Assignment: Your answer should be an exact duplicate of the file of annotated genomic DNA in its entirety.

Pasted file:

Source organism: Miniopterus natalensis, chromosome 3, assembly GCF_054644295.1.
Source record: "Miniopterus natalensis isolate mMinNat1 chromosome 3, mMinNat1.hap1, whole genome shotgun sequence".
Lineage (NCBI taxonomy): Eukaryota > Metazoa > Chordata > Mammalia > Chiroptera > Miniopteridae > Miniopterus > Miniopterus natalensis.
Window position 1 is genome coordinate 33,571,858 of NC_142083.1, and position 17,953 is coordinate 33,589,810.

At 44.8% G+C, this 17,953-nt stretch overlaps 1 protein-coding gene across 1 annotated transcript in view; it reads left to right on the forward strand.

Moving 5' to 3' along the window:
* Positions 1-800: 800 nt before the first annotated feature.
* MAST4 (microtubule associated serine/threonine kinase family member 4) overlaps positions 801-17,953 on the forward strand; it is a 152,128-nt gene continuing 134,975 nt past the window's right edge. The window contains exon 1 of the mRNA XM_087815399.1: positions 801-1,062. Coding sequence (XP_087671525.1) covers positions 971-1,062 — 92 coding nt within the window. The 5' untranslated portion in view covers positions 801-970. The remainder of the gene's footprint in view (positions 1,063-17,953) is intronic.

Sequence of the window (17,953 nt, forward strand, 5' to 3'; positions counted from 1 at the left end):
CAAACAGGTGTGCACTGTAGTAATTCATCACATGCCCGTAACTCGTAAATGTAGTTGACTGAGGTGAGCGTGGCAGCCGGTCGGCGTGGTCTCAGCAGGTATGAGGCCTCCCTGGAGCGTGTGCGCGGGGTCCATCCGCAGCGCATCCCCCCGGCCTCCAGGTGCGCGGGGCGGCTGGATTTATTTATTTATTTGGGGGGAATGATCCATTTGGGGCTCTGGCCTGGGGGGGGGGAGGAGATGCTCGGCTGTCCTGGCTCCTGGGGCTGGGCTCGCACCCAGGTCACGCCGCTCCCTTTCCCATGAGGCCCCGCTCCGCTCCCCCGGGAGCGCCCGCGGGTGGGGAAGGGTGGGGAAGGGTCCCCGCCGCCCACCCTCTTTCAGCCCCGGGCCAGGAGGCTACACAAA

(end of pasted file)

Source organism: Miniopterus natalensis, chromosome 3, assembly GCF_054644295.1.
Source record: "Miniopterus natalensis isolate mMinNat1 chromosome 3, mMinNat1.hap1, whole genome shotgun sequence".
Lineage (NCBI taxonomy): Eukaryota > Metazoa > Chordata > Mammalia > Chiroptera > Miniopteridae > Miniopterus > Miniopterus natalensis.
Window position 1 is genome coordinate 33,571,858 of NC_142083.1, and position 17,953 is coordinate 33,589,810.

At 44.8% G+C, this 17,953-nt stretch overlaps 1 protein-coding gene across 1 annotated transcript in view; it reads left to right on the forward strand.

Moving 5' to 3' along the window:
* Positions 1-800: 800 nt before the first annotated feature.
* MAST4 (microtubule associated serine/threonine kinase family member 4) overlaps positions 801-17,953 on the forward strand; it is a 152,128-nt gene continuing 134,975 nt past the window's right edge. The window contains exon 1 of the mRNA XM_087815399.1: positions 801-1,062. Coding sequence (XP_087671525.1) covers positions 971-1,062 — 92 coding nt within the window. The 5' untranslated portion in view covers positions 801-970. The remainder of the gene's footprint in view (positions 1,063-17,953) is intronic.

Sequence of the window (17,953 nt, forward strand, 5' to 3'; positions counted from 1 at the left end):
CAAACAGGTGTGCACTGTAGTAATTCATCACATGCCCGTAACTCGTAAATGTAGTTGACTGAGGTGAGCGTGGCAGCCGGTCGGCGTGGTCTCAGCAGGTATGAGGCCTCCCTGGAGCGTGTGCGCGGGGTCCATCCGCAGCGCATCCCCCCGGCCTCCAGGTGCGCGGGGCGGCTGGATTTATTTATTTATTTGGGGGGAATGATCCATTTGGGGCTCTGGCCTGGGGGGGGGGAGGAGATGCTCGGCTGTCCTGGCTCCTGGGGCTGGGCTCGCACCCAGGTCACGCCGCTCCCTTTCCCATGAGGCCCCGCTCCGCTCCCCCGGGAGCGCCCGCGGGTGGGGAAGGGTGGGGAAGGGTCCCCGCCGCCCACCCTCTTTCAGCCCCGGGCCAGGAGGCTACACAAA